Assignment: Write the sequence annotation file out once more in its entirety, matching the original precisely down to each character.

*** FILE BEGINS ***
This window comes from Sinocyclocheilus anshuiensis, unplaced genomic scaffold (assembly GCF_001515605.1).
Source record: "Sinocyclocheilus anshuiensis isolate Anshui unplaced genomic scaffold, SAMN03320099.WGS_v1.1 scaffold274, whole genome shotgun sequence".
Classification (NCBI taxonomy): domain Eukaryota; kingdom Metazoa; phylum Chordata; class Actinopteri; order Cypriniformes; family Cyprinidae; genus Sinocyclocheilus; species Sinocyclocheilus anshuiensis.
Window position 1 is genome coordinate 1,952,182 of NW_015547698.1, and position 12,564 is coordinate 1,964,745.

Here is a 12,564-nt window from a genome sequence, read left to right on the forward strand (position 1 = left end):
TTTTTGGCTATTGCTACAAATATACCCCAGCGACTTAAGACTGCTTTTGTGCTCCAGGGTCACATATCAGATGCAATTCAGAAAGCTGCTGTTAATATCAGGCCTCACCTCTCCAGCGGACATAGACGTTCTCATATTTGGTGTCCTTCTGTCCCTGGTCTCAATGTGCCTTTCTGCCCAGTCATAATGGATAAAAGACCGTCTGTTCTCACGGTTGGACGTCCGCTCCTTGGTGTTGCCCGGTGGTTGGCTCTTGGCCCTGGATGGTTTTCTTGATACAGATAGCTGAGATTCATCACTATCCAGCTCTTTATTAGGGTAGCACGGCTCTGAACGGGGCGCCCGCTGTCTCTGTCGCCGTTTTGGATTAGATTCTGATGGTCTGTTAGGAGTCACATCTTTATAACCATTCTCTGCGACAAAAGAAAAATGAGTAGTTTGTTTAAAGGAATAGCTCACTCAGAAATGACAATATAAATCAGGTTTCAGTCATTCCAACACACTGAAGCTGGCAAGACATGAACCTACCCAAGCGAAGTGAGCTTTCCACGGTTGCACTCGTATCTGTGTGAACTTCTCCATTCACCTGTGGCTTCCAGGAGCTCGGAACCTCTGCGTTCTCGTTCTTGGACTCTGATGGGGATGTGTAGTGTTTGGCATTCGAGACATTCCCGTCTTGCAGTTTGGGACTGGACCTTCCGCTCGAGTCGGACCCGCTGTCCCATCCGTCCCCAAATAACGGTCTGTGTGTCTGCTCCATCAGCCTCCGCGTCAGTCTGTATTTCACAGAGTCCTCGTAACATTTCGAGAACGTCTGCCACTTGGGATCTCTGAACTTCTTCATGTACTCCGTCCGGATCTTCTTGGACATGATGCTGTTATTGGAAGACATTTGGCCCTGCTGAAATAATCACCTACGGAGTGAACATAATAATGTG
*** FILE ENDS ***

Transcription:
This window comes from Sinocyclocheilus anshuiensis, unplaced genomic scaffold (assembly GCF_001515605.1).
Source record: "Sinocyclocheilus anshuiensis isolate Anshui unplaced genomic scaffold, SAMN03320099.WGS_v1.1 scaffold274, whole genome shotgun sequence".
Classification (NCBI taxonomy): domain Eukaryota; kingdom Metazoa; phylum Chordata; class Actinopteri; order Cypriniformes; family Cyprinidae; genus Sinocyclocheilus; species Sinocyclocheilus anshuiensis.
Window position 1 is genome coordinate 1,952,182 of NW_015547698.1, and position 12,564 is coordinate 1,964,745.

Here is a 12,564-nt window from a genome sequence, read left to right on the forward strand (position 1 = left end):
TTTTTGGCTATTGCTACAAATATACCCCAGCGACTTAAGACTGCTTTTGTGCTCCAGGGTCACATATCAGATGCAATTCAGAAAGCTGCTGTTAATATCAGGCCTCACCTCTCCAGCGGACATAGACGTTCTCATATTTGGTGTCCTTCTGTCCCTGGTCTCAATGTGCCTTTCTGCCCAGTCATAATGGATAAAAGACCGTCTGTTCTCACGGTTGGACGTCCGCTCCTTGGTGTTGCCCGGTGGTTGGCTCTTGGCCCTGGATGGTTTTCTTGATACAGATAGCTGAGATTCATCACTATCCAGCTCTTTATTAGGGTAGCACGGCTCTGAACGGGGCGCCCGCTGTCTCTGTCGCCGTTTTGGATTAGATTCTGATGGTCTGTTAGGAGTCACATCTTTATAACCATTCTCTGCGACAAAAGAAAAATGAGTAGTTTGTTTAAAGGAATAGCTCACTCAGAAATGACAATATAAATCAGGTTTCAGTCATTCCAACACACTGAAGCTGGCAAGACATGAACCTACCCAAGCGAAGTGAGCTTTCCACGGTTGCACTCGTATCTGTGTGAACTTCTCCATTCACCTGTGGCTTCCAGGAGCTCGGAACCTCTGCGTTCTCGTTCTTGGACTCTGATGGGGATGTGTAGTGTTTGGCATTCGAGACATTCCCGTCTTGCAGTTTGGGACTGGACCTTCCGCTCGAGTCGGACCCGCTGTCCCATCCGTCCCCAAATAACGGTCTGTGTGTCTGCTCCATCAGCCTCCGCGTCAGTCTGTATTTCACAGAGTCCTCGTAACATTTCGAGAACGTCTGCCACTTGGGATCTCTGAACTTCTTCATGTACTCCGTCCGGATCTTCTTGGACATGATGCTGTTATTGGAAGACATTTGGCCCTGCTGAAATAATCACCTACGGAGTGAACATAATAATGTG